Environmental pollution in Azad Kashmir
PAKISTAN-administered Jammu & Kashmir (Generally called as Azad Jammu and Kashmir),is a land of over 4.045 million people, with covered area of 13,297 KMs.
The area is blessed with natural beauty, lush green landscapes, sky kissing mountains, waterfalls and forests.
At the time of Independence from Dogra Raj, the forests comprised about 32% of the land but sadly this ratio has declined to about 16% due to ruthless de-forestation by the locals.
The State Governments failed to maintain the forests which are considered as ‘Green Gold’ of the land.
The neat and clean climatic conditions which used to be existing a decade before, seems to be in the grip of environmental pollutions at many places.
Besides ruthless de-forestation, the stone crushing machines have also been installed in the area, especially along the rivers-streams which have become life threatening hazards.
In world over, environment is given top priority and that’s why the Environmental Day is celebrated worldwide led by the United Nations Environment Programme (UNEP) every year on 5 June since 1973, but regrettably, the Azad Government seems least concerned about the importance of environment as under their nose, the environmental violations are in practice, with hardly any check and balance.
There is a dedicated state department for handling environmental matters which is known as Environmental Protection Agency (EPA) which is headed by a DG, a high ranking civil bureaucrat but it is yet to be determined as what stops them to take punitive action against the violators of environmental rules.
There are large number of stone crushing plants around the population, especially living nearby the rivers and perineal streams-nullahs which have made the public life miserable.
For instance, only in District Bagh, a belt of about 70KMs (From Dhulli to Arja and onward to confluence of Nullah Mahl and River Jhelum) is affected by these stone crushing machines in one way or the other, whereas, the hazards of stone crushers are manifold.
A stone crushing plant, by virtue of its nature, is categorized as a polluting source of activity.
Crushing of rocks to form spalls will generate dust emissions, noise, vibration, as well as, wastewater.
Basically, stone dust contains large percentage of silica, which is responsible for the occupational diseases such as silicosis.
In some extreme exposures to stone dust, silicosis, characterized by respiratory damage, may developed into lung cancer.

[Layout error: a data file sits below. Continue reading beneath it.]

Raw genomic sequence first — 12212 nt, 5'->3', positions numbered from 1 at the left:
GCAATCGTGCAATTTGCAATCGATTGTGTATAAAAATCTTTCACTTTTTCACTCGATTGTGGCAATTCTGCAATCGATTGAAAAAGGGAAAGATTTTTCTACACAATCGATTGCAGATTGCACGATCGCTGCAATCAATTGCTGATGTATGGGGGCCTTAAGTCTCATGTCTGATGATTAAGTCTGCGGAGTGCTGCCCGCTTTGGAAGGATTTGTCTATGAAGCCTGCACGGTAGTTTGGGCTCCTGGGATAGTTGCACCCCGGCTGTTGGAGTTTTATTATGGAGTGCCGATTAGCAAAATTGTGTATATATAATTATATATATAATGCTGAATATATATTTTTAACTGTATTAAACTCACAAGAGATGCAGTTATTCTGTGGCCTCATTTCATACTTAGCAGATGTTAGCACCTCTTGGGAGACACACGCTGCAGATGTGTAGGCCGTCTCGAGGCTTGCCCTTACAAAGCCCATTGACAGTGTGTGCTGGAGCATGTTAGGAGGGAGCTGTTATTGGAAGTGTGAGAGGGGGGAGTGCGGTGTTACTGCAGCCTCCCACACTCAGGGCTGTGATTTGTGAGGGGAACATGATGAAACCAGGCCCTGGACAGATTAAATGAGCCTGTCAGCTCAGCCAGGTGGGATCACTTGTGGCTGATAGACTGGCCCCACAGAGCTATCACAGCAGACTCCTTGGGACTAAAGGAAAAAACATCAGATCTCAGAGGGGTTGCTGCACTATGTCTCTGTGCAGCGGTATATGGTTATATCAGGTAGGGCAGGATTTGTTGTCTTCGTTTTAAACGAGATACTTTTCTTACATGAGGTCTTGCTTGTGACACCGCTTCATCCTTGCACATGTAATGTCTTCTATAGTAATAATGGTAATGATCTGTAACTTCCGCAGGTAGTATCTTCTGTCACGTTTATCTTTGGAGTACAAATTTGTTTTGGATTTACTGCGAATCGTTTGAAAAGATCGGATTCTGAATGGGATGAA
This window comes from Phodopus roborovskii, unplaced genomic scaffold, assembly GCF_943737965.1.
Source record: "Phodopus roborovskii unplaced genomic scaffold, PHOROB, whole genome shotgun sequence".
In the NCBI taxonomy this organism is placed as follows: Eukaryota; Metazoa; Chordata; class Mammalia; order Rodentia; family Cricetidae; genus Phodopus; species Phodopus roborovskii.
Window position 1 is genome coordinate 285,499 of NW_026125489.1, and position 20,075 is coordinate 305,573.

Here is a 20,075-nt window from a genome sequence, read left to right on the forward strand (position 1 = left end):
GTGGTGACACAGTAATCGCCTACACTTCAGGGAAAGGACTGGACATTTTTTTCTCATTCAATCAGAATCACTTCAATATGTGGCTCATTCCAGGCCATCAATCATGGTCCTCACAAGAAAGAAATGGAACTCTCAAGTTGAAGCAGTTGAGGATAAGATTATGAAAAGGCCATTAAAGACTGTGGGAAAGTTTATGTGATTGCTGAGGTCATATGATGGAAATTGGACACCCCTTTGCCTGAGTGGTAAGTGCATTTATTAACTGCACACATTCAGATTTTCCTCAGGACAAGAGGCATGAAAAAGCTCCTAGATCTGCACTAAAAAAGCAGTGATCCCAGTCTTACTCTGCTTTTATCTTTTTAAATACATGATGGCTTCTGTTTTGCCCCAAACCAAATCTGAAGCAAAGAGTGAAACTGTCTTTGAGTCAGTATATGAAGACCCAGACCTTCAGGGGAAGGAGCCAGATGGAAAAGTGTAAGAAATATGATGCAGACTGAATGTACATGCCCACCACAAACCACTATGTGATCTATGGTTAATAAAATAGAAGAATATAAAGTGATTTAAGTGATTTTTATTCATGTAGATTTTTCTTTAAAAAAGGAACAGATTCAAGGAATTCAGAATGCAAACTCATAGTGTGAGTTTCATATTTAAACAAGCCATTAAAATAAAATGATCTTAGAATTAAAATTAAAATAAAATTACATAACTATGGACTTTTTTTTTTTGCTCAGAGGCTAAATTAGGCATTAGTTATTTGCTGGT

I happened to visit Arja Town (District Bagh)where I was shocked to see the impact of stone crushers on the houses in the vicinity which were found replete with dust, the leaves of trees (natural green colour) were giving pathetic look due to extreme dust, so one can imagine the plight of people; sucking the dust, blown through these stone crushing machines throughout the year, due to air pollution (Air pollution is the contamination of air due to the presence of substances in the atmosphere that are harmful to the human health and other living beings, or cause damage to the climate or to materials).
The most common diseases caused by air pollution include Ischemic Heart Disease, Stroke, Chronic Obstructive Pulmonary Disease (COPD), Lung Cancer and Acute Lower Respiratory Infections in children.
Particulate air pollution has been linked with strokes, which occur when the blood supply to the brain is cut-off.
It is very sad to apprise the people at the helm of affairs that it is not only the local community which is suffering from this pollution but the students and staff of educational institutions who come from various areas to acquire education as high profile institutions are located just nearby the crushing machines.
These machines are not only blowing dust but create irritating noise during study hours of the students.
Reportedly, these crushing plants were seized to work few years back on the complaint of general public but later, the owners of these plants managed to restore their business, reasons best known government department.
There is no proper waste management plan of these machines and the waste is thrown into the nullahs which have affected the livestock and aquatic life.
It is learnt that owners of the machines have made some half- hearted attempt to reduce the hazards but that is just an ‘Eye Wash’.
Having seen the government’s failure to stop the menace of pollution prevalent in the affected areas, it can be safely assumed that people involved in illegal practices are very influential and the relevant government quarters are not touching them.
Reportedly, the poor people of the affected areas have made efforts and prayed to government through various channels (including print media) for redress of their grievances but in vain.
The wisdom should prevail, government to take cognizance of the situation and appoint a dedicated task force to implement environmental laws in letter and spirit.
Similarly, the respective District Administration to strictly monitor the activities which are harmful for local community.
Government should also pass and implement the laws that for installation of crushmachines, wherein the owner has to obtain the NOC from concerned quarters prior to installing the machines with detailed plan and fulfillment of all the prerequisites.
Government of Pakistan should also carry out HSE audits before allocation of funds for environmental protection to the State Government.
—The writer, a retired Major, is based in Ghaziabad- Azad Kashmir.